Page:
of going to quarters in such cases was seldom strictly observed. The President and the Secretary of the Navy could alone say whether Barron had understood their orders correctly, and whether his plea, founded on the secretary's instructions, was sound. In the light of Jefferson's diplomacy, Barron's course accorded with his instructions; and perhaps, had the President claimed his own share in the "Chesapeake's" disaster, he would have refused to degrade a faithful, able, and gallant seaman for obeying the spirit and letter of his orders. Unfortunately such an interference would have ruined the navy; and so it happened that what Jefferson had so long foreseen took place. He had maintained that the frigates were a mere invitation to attack; that they created the dangers they were built to resist, and tempted the aggressions of Great Britain, which would, but for these ships, find no object to covet; and when the prediction turned true, he was still obliged to maintain the character of the service. He approved the sentence of the court-martial.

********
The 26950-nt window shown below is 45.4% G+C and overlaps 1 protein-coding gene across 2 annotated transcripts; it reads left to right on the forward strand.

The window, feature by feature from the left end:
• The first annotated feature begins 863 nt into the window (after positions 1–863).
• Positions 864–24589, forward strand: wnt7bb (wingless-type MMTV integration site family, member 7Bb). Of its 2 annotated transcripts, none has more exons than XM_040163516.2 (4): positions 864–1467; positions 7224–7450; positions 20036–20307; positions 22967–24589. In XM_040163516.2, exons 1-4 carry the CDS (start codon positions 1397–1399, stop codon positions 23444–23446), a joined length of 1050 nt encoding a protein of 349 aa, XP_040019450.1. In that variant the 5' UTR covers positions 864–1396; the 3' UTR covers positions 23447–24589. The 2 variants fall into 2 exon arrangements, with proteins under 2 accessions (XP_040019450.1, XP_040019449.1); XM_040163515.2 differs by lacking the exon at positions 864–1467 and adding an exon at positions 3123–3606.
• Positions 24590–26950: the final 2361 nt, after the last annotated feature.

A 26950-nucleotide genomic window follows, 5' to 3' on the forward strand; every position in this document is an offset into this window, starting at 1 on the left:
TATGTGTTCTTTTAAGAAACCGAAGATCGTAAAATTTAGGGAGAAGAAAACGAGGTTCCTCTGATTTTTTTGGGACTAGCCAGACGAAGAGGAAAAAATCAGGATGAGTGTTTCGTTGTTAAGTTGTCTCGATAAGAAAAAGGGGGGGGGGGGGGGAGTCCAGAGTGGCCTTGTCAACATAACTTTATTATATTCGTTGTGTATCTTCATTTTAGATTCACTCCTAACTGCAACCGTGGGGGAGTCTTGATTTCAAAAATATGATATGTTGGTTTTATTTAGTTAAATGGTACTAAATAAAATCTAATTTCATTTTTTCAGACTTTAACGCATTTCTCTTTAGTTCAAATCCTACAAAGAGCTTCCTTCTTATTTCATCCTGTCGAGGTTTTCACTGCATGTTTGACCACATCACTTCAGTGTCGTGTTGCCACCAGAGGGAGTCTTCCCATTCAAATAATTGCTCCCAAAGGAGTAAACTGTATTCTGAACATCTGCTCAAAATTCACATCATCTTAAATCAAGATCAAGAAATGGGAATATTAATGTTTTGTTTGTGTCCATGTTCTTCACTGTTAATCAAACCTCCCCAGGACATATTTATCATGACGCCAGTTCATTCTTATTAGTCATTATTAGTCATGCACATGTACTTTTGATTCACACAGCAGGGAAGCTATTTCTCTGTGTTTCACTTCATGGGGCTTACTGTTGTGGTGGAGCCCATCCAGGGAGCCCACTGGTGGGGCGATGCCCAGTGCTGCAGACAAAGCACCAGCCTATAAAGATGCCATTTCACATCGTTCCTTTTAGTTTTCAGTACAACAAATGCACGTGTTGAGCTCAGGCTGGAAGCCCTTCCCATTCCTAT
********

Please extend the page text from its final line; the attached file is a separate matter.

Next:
So far as the service was concerned, Barron's punishment was not likely to stimulate its caution, for no American captain, unless he wished to be hung by his own crew at his own yard-arm, was likely ever again to let a British frigate come within gunshot without taking such precautions as he would have taken against a pirate; but though the degradation could do little for the service, it cost Barron his honor, and ended by costing Decatur his life.